**Figure 2.**(

**a**) The cross-dike profile of Vechtdijk with the measurement locations V1–V5determined from GPS measurements with approximately 2 m spacing. The markers indicate the variables measured at the location with the layer thickness h, the flow velocity in the top layer ${u}_{t}$, the flow velocity near the bed ${u}_{b}$ and the pressure p. (

**b**) The cross-dike profile of Millingen a/d Rijn with the measurement locations M1–M8 and P1–P2 determined from GPS measurements with approximately 1 m spacing.

**Figure 3.**The grid of the Millingen a/d Rijn case follows the dike profile with a grid size in the cross-dike direction $\Delta x$ of 5 cm and a vertical grid size $\Delta z$ of 3 cm for the bottom layer and 6 cm for the top layer.

**Figure 4.**(

**a**) The modelled maximum flow velocity ${U}_{max}$ against the measured maximum flow velocity for three values of the roughness height ${K}_{s}$ and the one-to-one relationship. (

**b**) The modelled maximum flow velocity ${U}_{max}$ against the measured maximum flow velocity for a roughness height ${K}_{s}=8$ mm where the markers indicate the overtopping volumes of the Millingen a/d Rijn case.

**Figure 5.**Comparison between the measurements (solid blue) and the calibration results for three values of the roughness height ${K}_{s}$ for an overtopping volume of 2.5 m${}^{3}$/m at Millingen a/d Rijn: (

**a**) The flow velocity in the top layer ${u}_{t}$ at M2. (

**b**) The layer thickness h at M2. (

**c**) The flow velocity in the top layer ${u}_{t}$ at M8. (

**d**) The layer thickness h at M8.

**Figure 6.**(

**a**) Comparison of the modelled and measured maximum velocity ${U}_{max}$ together with the one-to-one relationship where the markers indicate the case studies. (

**b**) Comparison of the modelled and measured maximum layer thickness ${h}_{max}$ together with the one-to-one relationship where the markers indicate the case studies.

**Figure 7.**(

**a**) The modelled flow velocity in the top layer ${u}_{t}$ as a function of time t together with the measured flow velocity for the Vechtdijk case at location V3 with $V=1$ m${}^{3}$/m. (

**b**) The modelled layer thickness h as a function of time t together with the measured layer thickness for the Vechtdijk case at location V3 with $V=1$ m${}^{3}$/m.

**Figure 8.**(

**a**) A snapshot of the modelled water fraction $\alpha $ for $V=1$ m${}^{3}$/m of Vechtdijk at $t=5.2$ s where the light, black and blue colours correspond to $\alpha =0$, $\alpha =0.5$ and $\alpha =1.0$. Water oscillations of the fragmented flow are forming in the circle and square corresponding to a peak in the layer thickness at $t=4.3$ s and $t=9.2$ s in Figure 7b. (

**b**) A photo of the wave overtopping flow on a grass dike showing the fragmented flow on the slope (photo by Vera van Bergeijk).

**Figure 9.**The modelled flow velocity $u\left(z\right)$ along the vertical z (orange circles) at V3 for the Vechtdijk case together with the theoretical relation (black line, Equation (14)) and the measured flow velocity (blue markers) at 2–3 cm from the bed and in the top layer of the three released volumes of $V=1$ m${}^{3}$/m.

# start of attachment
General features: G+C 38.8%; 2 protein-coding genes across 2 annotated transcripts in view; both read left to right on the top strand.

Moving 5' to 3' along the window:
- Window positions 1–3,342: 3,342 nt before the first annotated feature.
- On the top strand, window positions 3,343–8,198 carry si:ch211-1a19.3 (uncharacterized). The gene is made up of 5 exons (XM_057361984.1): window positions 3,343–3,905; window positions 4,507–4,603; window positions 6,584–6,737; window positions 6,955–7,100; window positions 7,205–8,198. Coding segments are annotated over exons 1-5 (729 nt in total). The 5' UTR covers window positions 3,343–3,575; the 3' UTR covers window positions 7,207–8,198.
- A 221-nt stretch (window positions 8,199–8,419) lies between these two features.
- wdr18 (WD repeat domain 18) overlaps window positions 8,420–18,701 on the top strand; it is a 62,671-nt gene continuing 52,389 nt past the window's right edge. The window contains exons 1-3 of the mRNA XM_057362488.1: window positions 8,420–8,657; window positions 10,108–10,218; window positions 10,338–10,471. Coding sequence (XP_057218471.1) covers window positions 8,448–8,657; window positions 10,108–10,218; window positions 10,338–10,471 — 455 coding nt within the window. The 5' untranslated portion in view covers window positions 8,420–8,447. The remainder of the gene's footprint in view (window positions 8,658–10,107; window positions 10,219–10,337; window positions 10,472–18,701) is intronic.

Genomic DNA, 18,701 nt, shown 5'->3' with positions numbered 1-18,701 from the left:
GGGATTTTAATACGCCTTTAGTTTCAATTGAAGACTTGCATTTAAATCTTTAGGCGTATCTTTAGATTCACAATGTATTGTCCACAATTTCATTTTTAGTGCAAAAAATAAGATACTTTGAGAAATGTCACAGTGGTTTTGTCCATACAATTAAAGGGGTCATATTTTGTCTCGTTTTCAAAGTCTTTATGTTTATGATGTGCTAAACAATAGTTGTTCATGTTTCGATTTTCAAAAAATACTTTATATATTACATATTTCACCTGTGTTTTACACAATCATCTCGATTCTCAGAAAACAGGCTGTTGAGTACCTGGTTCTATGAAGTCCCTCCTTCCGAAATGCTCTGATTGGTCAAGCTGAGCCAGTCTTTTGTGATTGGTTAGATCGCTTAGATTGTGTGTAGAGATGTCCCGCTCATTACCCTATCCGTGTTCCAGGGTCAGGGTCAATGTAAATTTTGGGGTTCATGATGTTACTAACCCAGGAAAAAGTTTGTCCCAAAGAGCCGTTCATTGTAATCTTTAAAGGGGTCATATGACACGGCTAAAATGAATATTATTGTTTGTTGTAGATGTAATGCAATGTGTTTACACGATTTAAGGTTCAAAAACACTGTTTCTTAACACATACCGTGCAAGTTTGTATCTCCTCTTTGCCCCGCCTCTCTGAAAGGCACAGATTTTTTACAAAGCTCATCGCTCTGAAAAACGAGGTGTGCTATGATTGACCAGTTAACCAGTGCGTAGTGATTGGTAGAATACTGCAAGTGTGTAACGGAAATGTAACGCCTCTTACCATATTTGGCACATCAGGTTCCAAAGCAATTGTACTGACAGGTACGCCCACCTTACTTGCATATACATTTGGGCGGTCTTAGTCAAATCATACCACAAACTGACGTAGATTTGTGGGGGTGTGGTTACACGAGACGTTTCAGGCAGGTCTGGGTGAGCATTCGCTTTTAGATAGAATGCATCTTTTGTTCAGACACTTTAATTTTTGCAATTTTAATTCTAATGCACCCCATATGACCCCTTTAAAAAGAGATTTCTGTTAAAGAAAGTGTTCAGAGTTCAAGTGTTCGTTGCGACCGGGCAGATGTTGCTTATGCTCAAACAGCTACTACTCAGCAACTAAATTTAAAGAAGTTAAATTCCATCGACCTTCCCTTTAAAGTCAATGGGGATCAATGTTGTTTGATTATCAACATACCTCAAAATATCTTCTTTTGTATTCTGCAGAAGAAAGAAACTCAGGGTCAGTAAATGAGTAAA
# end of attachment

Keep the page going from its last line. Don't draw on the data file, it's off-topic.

**Figure 10.**Validation of the pressure for the Millingen a/d Rijn case: (

**a**) Comparison of the modelled and measured maximum pressure ${p}_{max}$ at measurement locations P1 and P2. (

**b**) Comparison of the measured and modelled pressure p over time t for an overtopping volume $V=3$ m${}^{3}$/m at P1.

**Figure 11.**Comparison of the hydraulic forces along the dike profile for four overtopping volumes. The vertical black lines indicate the start and the end of the landward slope: (

**a**) The maximum shear stress with respect to time ${\tau}_{s,max}$ for the Millingen a/d Rijn case. (

**b**) The maximum normal stress with respect to time ${\tau}_{n,max}$ for the Millingen a/d Rijn case. (

**c**) The maximum pressure with respect to time ${p}_{max}$ for the Millingen a/d Rijn case. (

**d**) The maximum flow velocity $U\left(x\right)$ with respect to time for the Millingen a/d Rijn case. (

**e**) The maximum shear stress with respect to time ${\tau}_{s,max}$ for the Vechtdijk case. (

**f**) The maximum normal stress with respect to time ${\tau}_{n,max}$ for the Vechtdijk case. (

**g**) The maximum pressure with respect to time ${p}_{max}$ for the Vechtdijk case. (

**h**) The maximum flow velocity ${U}_{max}$ with respect to time for the Vechtdijk case.

**Figure 12.**Forces for the Millingen a/d Rijn case at measurement locations M2, M4 and M8 for an overtopping volume of 2.5 m${}^{3}$/m: (

**a**) The layer thickness h as a function of time t. (

**b**) The shear stress ${\tau}_{s}$ on the dike surface as a function of time t. (

**c**) The normal stress ${\tau}_{n}$ on the dike surface as a function of time t. (

**d**) The total pressure p on the dike surface as a function of time t.

**Figure 13.**Comparison of the maximum hydraulic variables as a function of the slope steepness $cot\phi $ for four overtopping volumes. (